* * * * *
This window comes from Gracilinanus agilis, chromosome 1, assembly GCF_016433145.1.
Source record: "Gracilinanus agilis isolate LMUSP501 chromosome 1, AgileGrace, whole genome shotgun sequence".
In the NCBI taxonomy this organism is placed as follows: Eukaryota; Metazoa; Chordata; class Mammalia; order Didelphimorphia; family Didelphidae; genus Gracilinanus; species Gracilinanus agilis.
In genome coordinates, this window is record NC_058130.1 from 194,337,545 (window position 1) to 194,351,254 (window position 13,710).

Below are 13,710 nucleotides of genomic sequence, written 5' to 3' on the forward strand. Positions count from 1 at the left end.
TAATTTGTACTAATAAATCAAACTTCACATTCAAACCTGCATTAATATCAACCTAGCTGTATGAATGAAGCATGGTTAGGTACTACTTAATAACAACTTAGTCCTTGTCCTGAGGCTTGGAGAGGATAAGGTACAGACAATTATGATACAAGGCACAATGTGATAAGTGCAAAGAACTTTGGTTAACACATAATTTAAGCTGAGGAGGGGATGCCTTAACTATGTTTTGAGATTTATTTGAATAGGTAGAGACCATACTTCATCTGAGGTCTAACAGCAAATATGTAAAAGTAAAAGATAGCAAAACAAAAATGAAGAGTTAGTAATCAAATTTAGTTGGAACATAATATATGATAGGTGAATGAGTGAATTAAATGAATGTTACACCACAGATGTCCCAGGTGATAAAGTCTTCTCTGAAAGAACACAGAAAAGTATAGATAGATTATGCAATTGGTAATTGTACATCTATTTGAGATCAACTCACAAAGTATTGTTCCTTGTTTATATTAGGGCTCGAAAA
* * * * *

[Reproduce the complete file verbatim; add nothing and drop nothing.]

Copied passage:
This window comes from Gracilinanus agilis, chromosome 1, assembly GCF_016433145.1.
Source record: "Gracilinanus agilis isolate LMUSP501 chromosome 1, AgileGrace, whole genome shotgun sequence".
In the NCBI taxonomy this organism is placed as follows: Eukaryota; Metazoa; Chordata; class Mammalia; order Didelphimorphia; family Didelphidae; genus Gracilinanus; species Gracilinanus agilis.
In genome coordinates, this window is record NC_058130.1 from 194,337,545 (window position 1) to 194,351,254 (window position 13,710).

Below are 13,710 nucleotides of genomic sequence, written 5' to 3' on the forward strand. Positions count from 1 at the left end.
TAATTTGTACTAATAAATCAAACTTCACATTCAAACCTGCATTAATATCAACCTAGCTGTATGAATGAAGCATGGTTAGGTACTACTTAATAACAACTTAGTCCTTGTCCTGAGGCTTGGAGAGGATAAGGTACAGACAATTATGATACAAGGCACAATGTGATAAGTGCAAAGAACTTTGGTTAACACATAATTTAAGCTGAGGAGGGGATGCCTTAACTATGTTTTGAGATTTATTTGAATAGGTAGAGACCATACTTCATCTGAGGTCTAACAGCAAATATGTAAAAGTAAAAGATAGCAAAACAAAAATGAAGAGTTAGTAATCAAATTTAGTTGGAACATAATATATGATAGGTGAATGAGTGAATTAAATGAATGTTACACCACAGATGTCCCAGGTGATAAAGTCTTCTCTGAAAGAACACAGAAAAGTATAGATAGATTATGCAATTGGTAATTGTACATCTATTTGAGATCAACTCACAAAGTATTGTTCCTTGTTTATATTAGGGCTCGAAAA